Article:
• Expanding military presence: Some worry expanded Chinese commercial presence around the world will eventually lead to expanded military presence.
    • In 2016 China established its first overseas military base in Djibouti. Analysts say almost all the ports and other transport infrastructure being built can be dual-use for commercial and military purposes, called militarization of supply chain.

What is India’s say in the project?

  • India, for its part, had taken an early stance against the BRI and refused to participate in the inaugural Belt and Road Forum in 2017 as it passes through Pakistan-occupied Kashmir (PoK).
  • It had long emphasised that connectivity projects should respect the participating country’s sovereignty and territorial integrity, not create unsustainable debt burden, involve transparent accounting, and create benefits for the local economy.

Is the plan becoming a debt trap?

China has often been accused of a non-transparent financing model for BRI, which has led to a debt trap in certain countries due to Chinese loans offered for the BRI projects.

The affected nations – Djibouti, Kyrgyzstan, Laos, the Maldives, Mongolia, Montenegro, Pakistan and Tajikistan – are among the poorest in their respective regions and will owe more than half of all their foreign debt to China.

  • The story of Sri Lanka, for example, being saddled by the burden of unsustainable debt to China is well-documented. In 2018, former Malaysian President Mahathir Mohamad suspended work on certain BRI ventures in his country over concerns of mounting debts to China.
  • For similar reasons, the government of Myanmar has significantly scaled down the Kyaukpyu port project.
  • In Pakistan, too, the voices against the conditionalities tied to Chinese activities and loans have grown louder.

Major initiatives by other countries (to counter China’s BRI)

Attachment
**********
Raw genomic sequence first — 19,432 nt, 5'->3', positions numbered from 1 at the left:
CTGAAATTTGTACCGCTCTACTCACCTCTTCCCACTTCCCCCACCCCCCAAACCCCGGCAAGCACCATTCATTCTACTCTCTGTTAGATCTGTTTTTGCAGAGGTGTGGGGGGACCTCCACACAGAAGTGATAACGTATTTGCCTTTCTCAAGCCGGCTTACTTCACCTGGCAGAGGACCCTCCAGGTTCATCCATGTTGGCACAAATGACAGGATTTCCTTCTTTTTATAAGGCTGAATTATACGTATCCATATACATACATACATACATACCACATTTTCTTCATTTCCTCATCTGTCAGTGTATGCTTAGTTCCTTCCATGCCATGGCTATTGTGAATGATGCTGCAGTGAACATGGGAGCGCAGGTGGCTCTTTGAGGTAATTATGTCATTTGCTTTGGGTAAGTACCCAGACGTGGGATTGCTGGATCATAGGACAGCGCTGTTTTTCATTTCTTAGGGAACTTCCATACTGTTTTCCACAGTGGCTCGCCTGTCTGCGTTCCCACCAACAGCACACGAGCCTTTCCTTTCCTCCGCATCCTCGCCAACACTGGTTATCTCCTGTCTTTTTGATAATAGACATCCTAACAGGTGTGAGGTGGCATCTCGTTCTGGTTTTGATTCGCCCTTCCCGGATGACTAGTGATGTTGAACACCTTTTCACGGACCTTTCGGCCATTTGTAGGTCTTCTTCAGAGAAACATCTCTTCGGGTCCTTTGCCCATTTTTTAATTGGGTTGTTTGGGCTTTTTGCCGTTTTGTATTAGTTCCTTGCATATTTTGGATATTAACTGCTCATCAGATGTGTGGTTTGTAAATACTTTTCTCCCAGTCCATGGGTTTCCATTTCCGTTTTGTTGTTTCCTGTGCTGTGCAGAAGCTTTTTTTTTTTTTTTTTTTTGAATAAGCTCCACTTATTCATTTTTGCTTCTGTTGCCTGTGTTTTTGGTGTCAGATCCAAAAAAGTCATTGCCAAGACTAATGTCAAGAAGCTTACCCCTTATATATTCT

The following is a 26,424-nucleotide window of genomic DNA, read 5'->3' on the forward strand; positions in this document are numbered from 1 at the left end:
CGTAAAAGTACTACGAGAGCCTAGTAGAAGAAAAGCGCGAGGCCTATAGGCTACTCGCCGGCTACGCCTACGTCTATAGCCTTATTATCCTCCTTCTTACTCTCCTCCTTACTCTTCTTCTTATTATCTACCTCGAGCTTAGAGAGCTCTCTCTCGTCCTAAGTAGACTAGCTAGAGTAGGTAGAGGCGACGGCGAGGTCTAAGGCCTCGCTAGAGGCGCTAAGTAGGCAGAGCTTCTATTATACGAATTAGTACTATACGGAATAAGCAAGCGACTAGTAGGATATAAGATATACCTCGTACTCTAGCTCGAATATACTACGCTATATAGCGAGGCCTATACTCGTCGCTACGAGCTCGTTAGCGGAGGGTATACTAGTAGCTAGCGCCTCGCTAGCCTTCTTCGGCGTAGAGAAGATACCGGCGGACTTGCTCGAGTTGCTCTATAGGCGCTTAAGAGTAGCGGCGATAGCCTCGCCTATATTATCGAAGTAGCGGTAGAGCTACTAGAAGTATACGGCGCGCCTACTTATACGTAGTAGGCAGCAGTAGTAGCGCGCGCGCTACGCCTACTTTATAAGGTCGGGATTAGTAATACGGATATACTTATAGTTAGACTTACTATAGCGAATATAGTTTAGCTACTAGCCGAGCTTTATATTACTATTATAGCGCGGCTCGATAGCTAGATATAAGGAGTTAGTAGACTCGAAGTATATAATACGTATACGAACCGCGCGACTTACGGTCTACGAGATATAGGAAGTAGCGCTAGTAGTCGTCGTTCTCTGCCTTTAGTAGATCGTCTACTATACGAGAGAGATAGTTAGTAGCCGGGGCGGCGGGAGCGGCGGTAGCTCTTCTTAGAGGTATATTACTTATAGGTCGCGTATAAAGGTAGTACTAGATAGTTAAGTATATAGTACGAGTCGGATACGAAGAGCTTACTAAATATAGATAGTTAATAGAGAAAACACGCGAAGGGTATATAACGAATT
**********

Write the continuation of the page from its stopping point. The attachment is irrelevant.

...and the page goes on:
• Asia-Africa Growth Corridor: Japan, along with India has unveiled their own development cooperation with third countries under the banner of the Asia-Africa Growth Corridor.
  • US International Development Finance Corporation (USIDFC): The US, meanwhile, has launched a new development finance institution, the US International Development Finance Corporation (USIDFC) to compete with the Asian Infrastructure Investment Bank(AIIB), headquartered in Beijing, China, which substantially finances BRI.
  • Blue Dot Network: And the US and Australia have joined Japan in announcing plans through the Blue Dot Network for an alternative to BRI.
    • Led by the USIDFC, the Blue Dot network was jointly launched by the US, Japan (Japanese Bank for International Cooperation) and Australia (Department of Foreign Affairs and Trade) in November 2019 on the sidelines of the 35th ASEAN Summit in Thailand.
    • It is meant to be a multi-stakeholder initiative that aims to bring governments, the private sector and civil society together to promote “high quality, trusted standards for global infrastructure development”.
    • However, there is not financing component involved in this.


In this era of global politics when Chinese belligerence is heightening alongside its expanding global footprint, countries around the globe, especially India must recognize how this Chinese initiative is aiming to reshape the global order in fundamental ways. Such knowledge and understanding would serve as an anchor for an appropriate response to China.